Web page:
Petitioner's first contention, that telephone hearings are an inherently unconstitutional method for resolving interstate unemployment compensation cases, need not long detain us. It cannot be questioned that the due process clause is applicable where, as here, a property interest is at stake. The only issue is what process is due. Mathews v. Eldridge, 424 U.S. 319, 335, 96 S. Ct. 893, 903, 47 L. Ed. 2d 18 (1976) outlines three factors to be balanced in determining whether a given procedure passes muster under due process analysis:

*255 First, the private interest that will be affected by the official action; second, the risk of an erroneous deprivation of such interest through the procedures used, and the probable value, if any, of additional or substitute procedural safeguards; and finally, the Government's interest, including the function involved and the fiscal and administrative burdens that the additional or substitute procedural requirement would entail.

We agree with petitioner that the private interest at stake is substantial. We disagree, however, with petitioner's contention that abolition of telephone hearings would materially reduce the risk of an erroneous deprivation. Indeed, we are inclined to the view that the elimination of telephone hearings might increase the risk of error because fewer people might be able to participate in hearings, and because, overall, parties' opportunities to confront each other contemporaneously might be curtailed. In saying this, we are aware that the quality of confrontation is diminished when the clash of the parties is by telephone rather than in person. Finally, we believe that telephone hearings are a reasonable means of conserving fiscal and administrative resources. In summary, our balancing of the Mathews factors leads us to conclude that petitioner fails in his broad due process challenge to the practice of holding telephone hearings on interstate claims.[2]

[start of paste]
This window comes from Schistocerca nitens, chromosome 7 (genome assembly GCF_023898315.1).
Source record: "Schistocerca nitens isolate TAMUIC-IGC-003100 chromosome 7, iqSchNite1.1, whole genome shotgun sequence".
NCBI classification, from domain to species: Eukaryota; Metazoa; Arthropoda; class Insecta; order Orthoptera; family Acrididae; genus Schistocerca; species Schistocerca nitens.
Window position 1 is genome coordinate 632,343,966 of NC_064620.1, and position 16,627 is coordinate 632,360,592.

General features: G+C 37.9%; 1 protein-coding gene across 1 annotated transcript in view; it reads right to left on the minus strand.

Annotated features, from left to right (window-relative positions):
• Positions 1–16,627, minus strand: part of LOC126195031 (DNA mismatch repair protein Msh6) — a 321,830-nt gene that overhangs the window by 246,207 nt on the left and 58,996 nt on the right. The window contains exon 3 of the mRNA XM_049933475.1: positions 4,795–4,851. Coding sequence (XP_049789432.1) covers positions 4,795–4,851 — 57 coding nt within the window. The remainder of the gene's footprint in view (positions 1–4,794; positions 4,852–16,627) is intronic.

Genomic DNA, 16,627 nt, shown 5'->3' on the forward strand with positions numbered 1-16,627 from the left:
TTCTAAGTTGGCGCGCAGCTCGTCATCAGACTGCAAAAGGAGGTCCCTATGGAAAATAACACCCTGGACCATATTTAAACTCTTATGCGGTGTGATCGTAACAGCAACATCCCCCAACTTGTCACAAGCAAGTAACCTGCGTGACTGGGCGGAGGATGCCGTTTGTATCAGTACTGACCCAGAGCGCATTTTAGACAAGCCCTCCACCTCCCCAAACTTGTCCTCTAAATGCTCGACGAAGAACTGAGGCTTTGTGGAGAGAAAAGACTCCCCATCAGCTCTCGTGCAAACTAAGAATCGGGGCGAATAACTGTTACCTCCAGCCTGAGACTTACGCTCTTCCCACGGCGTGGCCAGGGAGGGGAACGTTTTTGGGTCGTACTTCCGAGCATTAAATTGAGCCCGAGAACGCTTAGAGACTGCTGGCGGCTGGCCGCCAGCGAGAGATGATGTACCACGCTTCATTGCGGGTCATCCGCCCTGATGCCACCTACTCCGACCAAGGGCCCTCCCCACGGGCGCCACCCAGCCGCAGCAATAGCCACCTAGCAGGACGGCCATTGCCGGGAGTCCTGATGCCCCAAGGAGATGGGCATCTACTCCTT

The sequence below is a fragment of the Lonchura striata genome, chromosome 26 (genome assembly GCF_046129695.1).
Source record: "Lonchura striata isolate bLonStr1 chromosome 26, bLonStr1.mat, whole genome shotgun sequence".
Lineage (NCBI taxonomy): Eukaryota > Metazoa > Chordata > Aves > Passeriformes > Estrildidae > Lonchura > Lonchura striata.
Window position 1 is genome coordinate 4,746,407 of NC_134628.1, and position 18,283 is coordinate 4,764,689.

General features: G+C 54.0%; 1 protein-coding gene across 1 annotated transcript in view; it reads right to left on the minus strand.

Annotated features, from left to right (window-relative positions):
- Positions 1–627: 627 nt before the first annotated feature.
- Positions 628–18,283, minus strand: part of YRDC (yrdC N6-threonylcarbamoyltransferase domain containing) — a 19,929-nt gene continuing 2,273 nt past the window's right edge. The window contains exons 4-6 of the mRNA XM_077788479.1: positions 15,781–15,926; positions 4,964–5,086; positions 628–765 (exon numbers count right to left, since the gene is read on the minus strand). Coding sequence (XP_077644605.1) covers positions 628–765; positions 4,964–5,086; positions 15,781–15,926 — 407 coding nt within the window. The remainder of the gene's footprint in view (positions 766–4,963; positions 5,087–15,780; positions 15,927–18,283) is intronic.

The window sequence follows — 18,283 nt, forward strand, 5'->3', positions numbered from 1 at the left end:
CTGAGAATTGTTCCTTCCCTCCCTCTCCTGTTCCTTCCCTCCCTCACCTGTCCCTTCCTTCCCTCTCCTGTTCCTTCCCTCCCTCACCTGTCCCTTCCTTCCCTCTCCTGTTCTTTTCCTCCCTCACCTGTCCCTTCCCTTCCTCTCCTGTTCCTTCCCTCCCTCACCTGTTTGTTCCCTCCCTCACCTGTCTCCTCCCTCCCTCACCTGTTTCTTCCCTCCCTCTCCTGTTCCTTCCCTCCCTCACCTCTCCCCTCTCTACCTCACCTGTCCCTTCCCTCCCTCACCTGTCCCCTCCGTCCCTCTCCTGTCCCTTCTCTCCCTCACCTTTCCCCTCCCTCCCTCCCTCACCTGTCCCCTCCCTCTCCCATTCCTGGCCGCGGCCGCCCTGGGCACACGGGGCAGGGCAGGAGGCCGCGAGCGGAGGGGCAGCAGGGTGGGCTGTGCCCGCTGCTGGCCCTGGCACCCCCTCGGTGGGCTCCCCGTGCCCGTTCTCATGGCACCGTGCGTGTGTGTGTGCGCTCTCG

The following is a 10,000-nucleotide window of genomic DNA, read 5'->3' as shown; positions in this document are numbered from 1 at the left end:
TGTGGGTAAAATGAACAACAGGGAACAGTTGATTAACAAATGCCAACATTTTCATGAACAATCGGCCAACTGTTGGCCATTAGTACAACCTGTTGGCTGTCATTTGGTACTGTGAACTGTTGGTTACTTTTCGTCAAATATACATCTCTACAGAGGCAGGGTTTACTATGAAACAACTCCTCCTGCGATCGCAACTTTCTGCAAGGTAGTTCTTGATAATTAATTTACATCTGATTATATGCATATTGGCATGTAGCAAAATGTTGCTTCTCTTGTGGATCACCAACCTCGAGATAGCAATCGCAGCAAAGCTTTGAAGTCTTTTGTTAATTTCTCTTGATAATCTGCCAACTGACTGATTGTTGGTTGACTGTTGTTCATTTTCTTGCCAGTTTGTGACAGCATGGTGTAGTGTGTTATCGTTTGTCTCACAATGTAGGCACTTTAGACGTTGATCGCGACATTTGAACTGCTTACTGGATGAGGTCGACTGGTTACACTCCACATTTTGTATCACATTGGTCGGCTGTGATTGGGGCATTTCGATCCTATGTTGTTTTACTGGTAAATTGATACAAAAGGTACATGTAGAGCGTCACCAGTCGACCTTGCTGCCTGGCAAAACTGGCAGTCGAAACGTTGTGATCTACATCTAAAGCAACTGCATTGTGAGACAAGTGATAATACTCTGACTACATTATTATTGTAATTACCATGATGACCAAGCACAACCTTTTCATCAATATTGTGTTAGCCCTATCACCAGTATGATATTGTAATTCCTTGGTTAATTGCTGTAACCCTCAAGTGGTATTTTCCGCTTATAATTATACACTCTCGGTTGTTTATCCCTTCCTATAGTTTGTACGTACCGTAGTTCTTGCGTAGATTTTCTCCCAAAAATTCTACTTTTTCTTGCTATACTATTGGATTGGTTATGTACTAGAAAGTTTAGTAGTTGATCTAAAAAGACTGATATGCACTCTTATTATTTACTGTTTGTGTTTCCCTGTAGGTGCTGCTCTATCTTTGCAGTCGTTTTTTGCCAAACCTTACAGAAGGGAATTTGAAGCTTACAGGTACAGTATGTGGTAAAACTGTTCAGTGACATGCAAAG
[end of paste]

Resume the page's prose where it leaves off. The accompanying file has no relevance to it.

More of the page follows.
We base our decision to reverse on the manner in which this particular telephone hearing was conducted. The appeals examiner's failure to inform petitioner's receptionist of the purpose of his call significantly compromised petitioner's opportunity to be heard because it seriously and unnecessarily increased the likelihood that petitioner would not be alerted to the fact that the hearing was about to occur. The appeals examiner further deprived petitioner of an opportunity to be heard by cutting off petitioner's receptionist in the middle of a question and then abruptly terminating the telephone call. Because the appeals examiner cut off the receptionist, we will never know what she was poised to ask. One possibility is that she was preparing to request that the appeals examiner state the purpose of his call, and that the appeals examiner's response might have led her to put him through to the office manager. What we do know is that petitioner was quite literally deprived of an opportunity to be heard when the receptionist was cut off in the middle of a question.